Uxcester is a fictional amalgam of six real UK cities, each with populations nearing 200,000, with long histories, established institutions and settled communities (URBED)

Welcome to Uxcester, the imaginary city that has British planners in a flap

24 September 2014 | By Rod Sweet 0 Comments

At the beginning of September, a blueprint for delivering a new generation of “garden cities” in the UK won the Wolfson Economics Prize.

It may not be widely known outside the UK but the prize did net its winner, the urban planner David Rudlin, of the consultancy URBED, just over $408,000 (£250,000), which makes it the second most lucrative economics prize after the Nobel.

More than that, the award reignited debate in the UK over how to tackle the country’s chronic housing shortage, with old battle lines hardening around whether or not to build on green belts.

Originally intended to prevent unsightly urban sprawl, green belts around English cities and towns have been blamed for blocking development and keeping house prices artificially high while protecting under-used agricultural land that has low ecological value.

And with around 65% of people in England and Wales owning their own home – and benefitting from rising house prices – successive governments have avoided changing the status quo.

Meanwhile, the supply of homes continues to lag behind demand. Current demographic and population forecasts indicate that 240,000 new homes are needed every year up to 2031, while fewer than 140,000 were completed in 2013.

Into this impasse came David Rudlin with his plan for Uxcester, an imaginary small city that he believes encapsulates the characteristics of dozens of others in the UK which could be doubled in size by taking a “confident bite” out of its green belt.

Last year the wealthy Lord Wolfson (first name Simon), a Conservative Party peer and chief executive of clothing retail giant Next, launched his second Wolfson Economics Prize by posing the question: “How would you deliver a new Garden City which is visionary, economically viable, and popular?”

On 4 September judges chose the Uxcester scheme (it’s pronounced “USS-ter”), with Wolfson calling it a “tour de force of economic and financial analysis, creative thinking and bold, daring ideas”. Why did they like it so much?

“Today’s proposal from Lord Wolfson’s competition is not government policy and will not be taken up”– Brandon Lewis, UK housing minister

Rudlin tried to imagine how to avoid the acrimonious battles that erupt when permission is sought for new out-of-town developments and how, instead, to arrange it so that cities competed for new housing on their outskirts as fiercely as they might bid for the Olympics.

He tackled how the extensions could feel as if they’d grown up organically instead of being soulless, isolated, dormitory suburbs stamped by a giant cookie-cutter onto the green belt.

And he proposed a financial model that might allow the city extensions to pay for their own infrastructure, and return dividends to investors, as they grew.

“We seem entirely unable to build a new settlement that comes even close to the richness, diversity and character of an ordinary English market town,” Rudlin writes in his submission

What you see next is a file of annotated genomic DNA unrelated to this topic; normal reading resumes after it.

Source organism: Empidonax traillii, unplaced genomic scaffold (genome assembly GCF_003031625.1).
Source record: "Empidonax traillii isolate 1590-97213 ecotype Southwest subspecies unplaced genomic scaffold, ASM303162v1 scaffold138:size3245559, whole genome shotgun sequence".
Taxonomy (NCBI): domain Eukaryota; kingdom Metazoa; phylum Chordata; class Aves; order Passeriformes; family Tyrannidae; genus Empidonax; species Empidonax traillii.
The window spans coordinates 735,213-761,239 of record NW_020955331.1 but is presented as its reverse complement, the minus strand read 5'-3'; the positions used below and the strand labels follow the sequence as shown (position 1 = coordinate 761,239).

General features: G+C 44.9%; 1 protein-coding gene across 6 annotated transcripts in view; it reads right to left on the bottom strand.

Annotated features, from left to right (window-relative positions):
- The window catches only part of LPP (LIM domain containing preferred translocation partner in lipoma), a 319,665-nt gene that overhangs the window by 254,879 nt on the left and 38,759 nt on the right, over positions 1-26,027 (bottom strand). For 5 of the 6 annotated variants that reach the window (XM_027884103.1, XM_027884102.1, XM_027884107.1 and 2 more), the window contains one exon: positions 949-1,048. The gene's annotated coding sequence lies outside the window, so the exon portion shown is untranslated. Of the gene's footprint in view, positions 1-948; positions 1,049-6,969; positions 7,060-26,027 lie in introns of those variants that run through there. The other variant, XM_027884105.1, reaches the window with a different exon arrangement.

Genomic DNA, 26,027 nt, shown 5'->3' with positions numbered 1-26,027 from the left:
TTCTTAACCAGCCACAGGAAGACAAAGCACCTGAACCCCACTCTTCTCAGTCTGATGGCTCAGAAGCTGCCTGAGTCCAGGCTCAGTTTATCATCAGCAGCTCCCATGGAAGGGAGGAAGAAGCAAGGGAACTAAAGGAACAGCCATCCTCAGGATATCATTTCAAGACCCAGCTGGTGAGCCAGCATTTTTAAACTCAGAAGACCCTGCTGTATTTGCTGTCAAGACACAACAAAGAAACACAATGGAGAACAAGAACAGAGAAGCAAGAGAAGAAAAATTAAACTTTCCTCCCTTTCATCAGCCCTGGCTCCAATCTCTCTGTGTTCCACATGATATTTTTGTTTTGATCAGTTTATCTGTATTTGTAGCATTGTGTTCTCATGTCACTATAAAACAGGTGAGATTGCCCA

“In the face of this failure our response has tended to be that it is probably better not to build than to build badly. Local people – branded as NIMBYs – have come to see new housing as a threat and the planning system has become fraught with conflict. The result is that we are building half the homes that we need.” 

New social contract

Concluding that it is “probably impossible” to create a garden city of any scale from scratch, Rudlin decided that a better approach would be to graft a garden city onto the “strong root-stock” of an existing city, nearly doubling its size. But how would the NIMBYs of Uxcester ever go for that?

Central to Rudlin’s proposition is a ‘social contract’ with the people of Uxcester, which sets up a win-win scenario for everyone. Its clauses could include:

  1. For every acre of green belt developed, another will become public open space. This is interesting because, as is the case with many small cities, the green belt around Uxcester is farmland that is neither accessible to the public nor has it much of what Rudlin terms “ecological value”. So for every hectare set aside for buildings and roads, another is given back to the city as public space, forests, lakes and country parks.
  2. The new developments won’t wreck the established setting of the city. Three triangular developments will ease their thinnest angle into the centre just enough to make the necessary infrastructure links, while the green views of edge-of-town residents will be preserved.
  3. They will have great public transport infrastructure that increases mobility for the whole city, without doubling traffic, and they’ll broaden housing choice and affordability for everyone.
  4. The developments will revitalise the city centre by channelling new demand for what is on offer there, creating jobs, growth and allowing investment in new facilities.
  5. Finally, they will provide generous financial compensation for those directly affected.

This social contract, Rudlin argues, creates a replicable model for “scores” of towns and cities in the UK, and would make the garden city concept a prize that cities compete for, instead of a hardship imposed top-down. 

Walkable, busable, doable

To minimise increases in road traffic, Rudlin aimed to make walking, cycling and public transport the most convenient and economic ways of getting around. The neighbourhoods are served by bus and tram and the stop at the heart of each sub-neighbourhood is never more than 15 minutes’ ride from Uxcester town centre. The sub-neighbourhoods are 800m in diameter – a 10-minute walk across, so you are never more than a five-minute walk from a bus or tram stop.